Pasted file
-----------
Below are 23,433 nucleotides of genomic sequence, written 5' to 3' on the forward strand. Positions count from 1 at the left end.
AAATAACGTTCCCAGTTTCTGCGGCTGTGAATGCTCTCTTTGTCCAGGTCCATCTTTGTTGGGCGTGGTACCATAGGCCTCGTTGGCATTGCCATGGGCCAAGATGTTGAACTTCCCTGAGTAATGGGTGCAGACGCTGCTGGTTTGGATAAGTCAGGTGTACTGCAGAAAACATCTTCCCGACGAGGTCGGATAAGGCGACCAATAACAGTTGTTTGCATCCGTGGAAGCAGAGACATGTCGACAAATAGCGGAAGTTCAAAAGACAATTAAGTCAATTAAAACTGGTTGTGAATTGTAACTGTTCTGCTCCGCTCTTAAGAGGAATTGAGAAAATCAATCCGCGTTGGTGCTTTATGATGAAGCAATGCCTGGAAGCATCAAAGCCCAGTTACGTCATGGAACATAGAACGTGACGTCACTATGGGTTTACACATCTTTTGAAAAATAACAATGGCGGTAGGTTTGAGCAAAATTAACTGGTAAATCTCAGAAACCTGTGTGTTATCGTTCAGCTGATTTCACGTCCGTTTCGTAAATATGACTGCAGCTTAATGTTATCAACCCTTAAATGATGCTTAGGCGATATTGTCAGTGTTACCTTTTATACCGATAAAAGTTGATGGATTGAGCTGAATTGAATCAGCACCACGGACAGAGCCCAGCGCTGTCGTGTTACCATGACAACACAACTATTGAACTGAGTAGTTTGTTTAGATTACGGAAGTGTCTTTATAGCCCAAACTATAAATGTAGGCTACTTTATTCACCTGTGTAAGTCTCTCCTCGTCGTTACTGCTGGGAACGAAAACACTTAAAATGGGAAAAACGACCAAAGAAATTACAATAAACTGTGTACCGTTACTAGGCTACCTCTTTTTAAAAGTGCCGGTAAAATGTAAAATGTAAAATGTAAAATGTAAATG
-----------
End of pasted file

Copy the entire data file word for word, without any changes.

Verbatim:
Below are 23,433 nucleotides of genomic sequence, written 5' to 3' on the forward strand. Positions count from 1 at the left end.
AAATAACGTTCCCAGTTTCTGCGGCTGTGAATGCTCTCTTTGTCCAGGTCCATCTTTGTTGGGCGTGGTACCATAGGCCTCGTTGGCATTGCCATGGGCCAAGATGTTGAACTTCCCTGAGTAATGGGTGCAGACGCTGCTGGTTTGGATAAGTCAGGTGTACTGCAGAAAACATCTTCCCGACGAGGTCGGATAAGGCGACCAATAACAGTTGTTTGCATCCGTGGAAGCAGAGACATGTCGACAAATAGCGGAAGTTCAAAAGACAATTAAGTCAATTAAAACTGGTTGTGAATTGTAACTGTTCTGCTCCGCTCTTAAGAGGAATTGAGAAAATCAATCCGCGTTGGTGCTTTATGATGAAGCAATGCCTGGAAGCATCAAAGCCCAGTTACGTCATGGAACATAGAACGTGACGTCACTATGGGTTTACACATCTTTTGAAAAATAACAATGGCGGTAGGTTTGAGCAAAATTAACTGGTAAATCTCAGAAACCTGTGTGTTATCGTTCAGCTGATTTCACGTCCGTTTCGTAAATATGACTGCAGCTTAATGTTATCAACCCTTAAATGATGCTTAGGCGATATTGTCAGTGTTACCTTTTATACCGATAAAAGTTGATGGATTGAGCTGAATTGAATCAGCACCACGGACAGAGCCCAGCGCTGTCGTGTTACCATGACAACACAACTATTGAACTGAGTAGTTTGTTTAGATTACGGAAGTGTCTTTATAGCCCAAACTATAAATGTAGGCTACTTTATTCACCTGTGTAAGTCTCTCCTCGTCGTTACTGCTGGGAACGAAAACACTTAAAATGGGAAAAACGACCAAAGAAATTACAATAAACTGTGTACCGTTACTAGGCTACCTCTTTTTAAAAGTGCCGGTAAAATGTAAAATGTAAAATGTAAAATGTAAATG